Yet we were getting control of our finances. We were chipping away at debt. Despite having such a drastically reduced income, and fewer material possessions, we were much happier and oddly, more financially sound.
Of course, when I was talking to TJ, I didn't go into this much detail. Instead I said,
"You know, when I was 20, and making $8/hr., I kept thinking my life would be so much better if I made $10/hr. Then I made $10/hr. and kept thinking my life would be so much better if I made $12/hr. Then I made $12/hr. and so on ... all the way up to $20/hr., and nothing ever changed. In 10 years, and doubling my salary, nothing! I was still in that state of financial stress. I kept chasing that next promotion, raise, better paying job, but it never got better until I went minimalist and realized what the real problem was — and that it wasn't my paycheck."
TJ's assistant was nodding along the entire time I was talking and when I finished he said, "Yes. It's because you were increasing your lifestyle along with your pay increase."
I said, "You are exactly right. I was upgrading my lifestyle with my paycheck, thereby keeping myself in the exact same position."
As I realized in that small apartment in New York, with every "promotion" in pay, I should have kept living my previous lifestyle. Even though I was making $10/hr., I should have acted and lived like I was still making only $8/hr. THEN I'd have found that financial freedom I so desperately sought.
More money, more problems.
The solution for me was to live with less. I had a smaller apartment, a smaller paycheck, less "things" and more happiness. (And less debt! And less financial stress!)
It is a daily struggle for me not to revert back to my old lifestyle, I freely admit that. Now that Scott and I are finally out of debt — at least personal debt (my law school loans aren't going anywhere), and I'm making more money than I did in New York a few years ago, we have "extra" income, and that "extra" income makes me want to "upgrade."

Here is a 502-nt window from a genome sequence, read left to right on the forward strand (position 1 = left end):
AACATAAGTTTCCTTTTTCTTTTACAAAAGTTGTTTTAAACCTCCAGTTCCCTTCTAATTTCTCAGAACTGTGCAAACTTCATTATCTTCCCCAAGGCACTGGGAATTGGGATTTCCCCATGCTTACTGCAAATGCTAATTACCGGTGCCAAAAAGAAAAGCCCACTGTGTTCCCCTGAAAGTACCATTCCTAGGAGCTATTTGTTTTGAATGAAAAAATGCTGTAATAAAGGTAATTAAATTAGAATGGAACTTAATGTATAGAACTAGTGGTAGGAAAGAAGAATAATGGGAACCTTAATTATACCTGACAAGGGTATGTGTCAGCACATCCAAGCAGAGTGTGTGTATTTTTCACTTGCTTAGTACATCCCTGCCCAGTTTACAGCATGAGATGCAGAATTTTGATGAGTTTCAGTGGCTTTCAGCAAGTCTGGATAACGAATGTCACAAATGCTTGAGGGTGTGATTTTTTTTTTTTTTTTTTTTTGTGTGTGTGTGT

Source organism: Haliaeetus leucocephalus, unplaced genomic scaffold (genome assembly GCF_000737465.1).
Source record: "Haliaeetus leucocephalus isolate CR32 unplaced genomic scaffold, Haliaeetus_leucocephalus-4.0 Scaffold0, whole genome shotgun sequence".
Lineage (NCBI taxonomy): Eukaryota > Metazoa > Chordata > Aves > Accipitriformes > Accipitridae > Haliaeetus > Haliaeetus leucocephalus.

I'm not saying I never splurge or treat myself — I do. We go out to eat with friends. We buy ourselves new things when we want them, but with so much more awareness.
It wasn't as if Scott or I landed a new job, or a promotion, and said "Okay, let's go get a bigger apartment." or "More money! Let's go out to eat more." Instead, it just happened. The lifestyle increased, seemingly unknowingly with the pay.
We could afford to eat out more, so we did, then we developed a new expensive habit in our lifestyle. We could afford TV, so we got one. Then we could afford HBO, so we ordered it.
It can happen to anyone. It's not a lack of willpower or a sign of weakness. We live in a consumerism society — keyword: Consume. We are told all day, every day, that bigger is better, that whatever we have is not enough. We're faced with the message that we need more, should seek more, that we should strive for more, at every turn.
It takes a lot to rage against this. I still fight it. My hope is in sharing my realization — and my journey, that you can find a little more relief, too.